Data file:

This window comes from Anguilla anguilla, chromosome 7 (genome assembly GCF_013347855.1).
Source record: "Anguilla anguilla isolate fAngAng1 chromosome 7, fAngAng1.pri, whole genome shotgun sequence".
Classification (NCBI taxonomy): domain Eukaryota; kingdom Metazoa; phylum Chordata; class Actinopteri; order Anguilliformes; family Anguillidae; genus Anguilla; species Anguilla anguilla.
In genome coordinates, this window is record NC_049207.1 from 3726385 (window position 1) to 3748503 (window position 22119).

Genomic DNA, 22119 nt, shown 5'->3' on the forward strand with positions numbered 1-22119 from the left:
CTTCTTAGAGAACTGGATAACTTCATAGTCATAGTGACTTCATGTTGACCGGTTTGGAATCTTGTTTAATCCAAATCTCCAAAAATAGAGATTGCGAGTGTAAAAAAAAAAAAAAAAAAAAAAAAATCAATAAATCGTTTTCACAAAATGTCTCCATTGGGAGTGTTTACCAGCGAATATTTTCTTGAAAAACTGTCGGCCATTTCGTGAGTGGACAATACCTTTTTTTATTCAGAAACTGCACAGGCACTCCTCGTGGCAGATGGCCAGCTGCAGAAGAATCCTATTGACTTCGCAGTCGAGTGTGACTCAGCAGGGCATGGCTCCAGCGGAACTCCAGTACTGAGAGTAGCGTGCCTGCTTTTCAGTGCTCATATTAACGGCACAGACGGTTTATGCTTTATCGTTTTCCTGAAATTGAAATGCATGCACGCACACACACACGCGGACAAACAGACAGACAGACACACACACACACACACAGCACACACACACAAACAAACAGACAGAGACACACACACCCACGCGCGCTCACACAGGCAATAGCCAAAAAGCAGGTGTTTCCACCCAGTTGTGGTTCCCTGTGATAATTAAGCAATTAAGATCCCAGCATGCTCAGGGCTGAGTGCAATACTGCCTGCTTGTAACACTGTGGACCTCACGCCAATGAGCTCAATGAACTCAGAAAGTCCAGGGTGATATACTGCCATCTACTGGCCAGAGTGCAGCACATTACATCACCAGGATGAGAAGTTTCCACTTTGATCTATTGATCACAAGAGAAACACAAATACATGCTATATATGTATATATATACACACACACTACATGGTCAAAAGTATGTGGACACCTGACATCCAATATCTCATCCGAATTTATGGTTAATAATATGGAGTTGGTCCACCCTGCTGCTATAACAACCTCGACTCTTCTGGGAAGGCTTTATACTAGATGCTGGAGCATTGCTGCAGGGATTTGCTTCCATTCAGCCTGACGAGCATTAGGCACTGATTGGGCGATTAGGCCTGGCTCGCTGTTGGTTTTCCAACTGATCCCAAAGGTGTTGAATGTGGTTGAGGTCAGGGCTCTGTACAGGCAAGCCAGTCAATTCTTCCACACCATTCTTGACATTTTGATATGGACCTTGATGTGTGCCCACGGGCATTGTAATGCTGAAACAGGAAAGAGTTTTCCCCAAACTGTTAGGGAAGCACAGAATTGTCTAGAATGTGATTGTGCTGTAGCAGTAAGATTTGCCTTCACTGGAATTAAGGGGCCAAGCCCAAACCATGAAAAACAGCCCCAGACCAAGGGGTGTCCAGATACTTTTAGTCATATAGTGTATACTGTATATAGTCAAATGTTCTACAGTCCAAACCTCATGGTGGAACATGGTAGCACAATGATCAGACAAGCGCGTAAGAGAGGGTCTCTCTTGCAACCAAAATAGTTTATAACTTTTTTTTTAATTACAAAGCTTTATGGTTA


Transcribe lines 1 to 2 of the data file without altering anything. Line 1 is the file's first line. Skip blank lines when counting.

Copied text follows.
This window comes from Anguilla anguilla, chromosome 7 (genome assembly GCF_013347855.1).
Source record: "Anguilla anguilla isolate fAngAng1 chromosome 7, fAngAng1.pri, whole genome shotgun sequence".